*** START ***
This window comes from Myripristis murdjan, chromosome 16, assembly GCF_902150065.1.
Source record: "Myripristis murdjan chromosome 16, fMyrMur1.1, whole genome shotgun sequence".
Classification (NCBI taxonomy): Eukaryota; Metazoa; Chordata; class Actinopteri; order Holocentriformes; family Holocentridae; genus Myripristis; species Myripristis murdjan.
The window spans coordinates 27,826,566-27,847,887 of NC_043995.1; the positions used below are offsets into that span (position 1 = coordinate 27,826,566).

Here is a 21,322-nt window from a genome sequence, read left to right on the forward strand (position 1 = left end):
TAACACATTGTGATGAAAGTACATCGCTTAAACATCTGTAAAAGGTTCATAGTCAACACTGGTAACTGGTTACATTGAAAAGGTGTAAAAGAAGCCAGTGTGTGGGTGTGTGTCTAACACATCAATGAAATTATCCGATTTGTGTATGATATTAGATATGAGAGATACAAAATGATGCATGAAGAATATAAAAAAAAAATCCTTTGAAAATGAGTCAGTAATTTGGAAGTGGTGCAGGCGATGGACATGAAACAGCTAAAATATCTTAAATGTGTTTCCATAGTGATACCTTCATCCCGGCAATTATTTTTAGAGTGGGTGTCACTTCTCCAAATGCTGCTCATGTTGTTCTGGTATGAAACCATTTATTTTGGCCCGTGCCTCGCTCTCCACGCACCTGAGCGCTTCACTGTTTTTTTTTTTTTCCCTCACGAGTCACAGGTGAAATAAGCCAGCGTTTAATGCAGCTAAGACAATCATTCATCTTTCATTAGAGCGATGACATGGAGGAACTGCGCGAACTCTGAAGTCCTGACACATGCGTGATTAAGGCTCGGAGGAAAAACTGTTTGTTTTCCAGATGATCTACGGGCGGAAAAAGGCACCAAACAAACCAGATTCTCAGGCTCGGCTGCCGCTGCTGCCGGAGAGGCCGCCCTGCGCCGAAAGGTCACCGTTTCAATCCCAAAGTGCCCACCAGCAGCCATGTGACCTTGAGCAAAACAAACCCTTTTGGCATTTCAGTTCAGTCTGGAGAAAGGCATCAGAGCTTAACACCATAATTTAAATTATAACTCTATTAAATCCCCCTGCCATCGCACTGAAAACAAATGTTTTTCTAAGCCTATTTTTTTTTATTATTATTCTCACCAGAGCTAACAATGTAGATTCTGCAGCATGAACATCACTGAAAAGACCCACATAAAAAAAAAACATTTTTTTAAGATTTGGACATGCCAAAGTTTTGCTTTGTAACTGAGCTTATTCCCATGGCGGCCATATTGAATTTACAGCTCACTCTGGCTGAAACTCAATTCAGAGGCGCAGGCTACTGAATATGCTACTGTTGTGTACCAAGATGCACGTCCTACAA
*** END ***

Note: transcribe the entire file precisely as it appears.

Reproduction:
This window comes from Myripristis murdjan, chromosome 16, assembly GCF_902150065.1.
Source record: "Myripristis murdjan chromosome 16, fMyrMur1.1, whole genome shotgun sequence".
Classification (NCBI taxonomy): Eukaryota; Metazoa; Chordata; class Actinopteri; order Holocentriformes; family Holocentridae; genus Myripristis; species Myripristis murdjan.
The window spans coordinates 27,826,566-27,847,887 of NC_043995.1; the positions used below are offsets into that span (position 1 = coordinate 27,826,566).

Here is a 21,322-nt window from a genome sequence, read left to right on the forward strand (position 1 = left end):
TAACACATTGTGATGAAAGTACATCGCTTAAACATCTGTAAAAGGTTCATAGTCAACACTGGTAACTGGTTACATTGAAAAGGTGTAAAAGAAGCCAGTGTGTGGGTGTGTGTCTAACACATCAATGAAATTATCCGATTTGTGTATGATATTAGATATGAGAGATACAAAATGATGCATGAAGAATATAAAAAAAAAATCCTTTGAAAATGAGTCAGTAATTTGGAAGTGGTGCAGGCGATGGACATGAAACAGCTAAAATATCTTAAATGTGTTTCCATAGTGATACCTTCATCCCGGCAATTATTTTTAGAGTGGGTGTCACTTCTCCAAATGCTGCTCATGTTGTTCTGGTATGAAACCATTTATTTTGGCCCGTGCCTCGCTCTCCACGCACCTGAGCGCTTCACTGTTTTTTTTTTTTTCCCTCACGAGTCACAGGTGAAATAAGCCAGCGTTTAATGCAGCTAAGACAATCATTCATCTTTCATTAGAGCGATGACATGGAGGAACTGCGCGAACTCTGAAGTCCTGACACATGCGTGATTAAGGCTCGGAGGAAAAACTGTTTGTTTTCCAGATGATCTACGGGCGGAAAAAGGCACCAAACAAACCAGATTCTCAGGCTCGGCTGCCGCTGCTGCCGGAGAGGCCGCCCTGCGCCGAAAGGTCACCGTTTCAATCCCAAAGTGCCCACCAGCAGCCATGTGACCTTGAGCAAAACAAACCCTTTTGGCATTTCAGTTCAGTCTGGAGAAAGGCATCAGAGCTTAACACCATAATTTAAATTATAACTCTATTAAATCCCCCTGCCATCGCACTGAAAACAAATGTTTTTCTAAGCCTATTTTTTTTTATTATTATTCTCACCAGAGCTAACAATGTAGATTCTGCAGCATGAACATCACTGAAAAGACCCACATAAAAAAAAAACATTTTTTTAAGATTTGGACATGCCAAAGTTTTGCTTTGTAACTGAGCTTATTCCCATGGCGGCCATATTGAATTTACAGCTCACTCTGGCTGAAACTCAATTCAGAGGCGCAGGCTACTGAATATGCTACTGTTGTGTACCAAGATGCACGTCCTACAA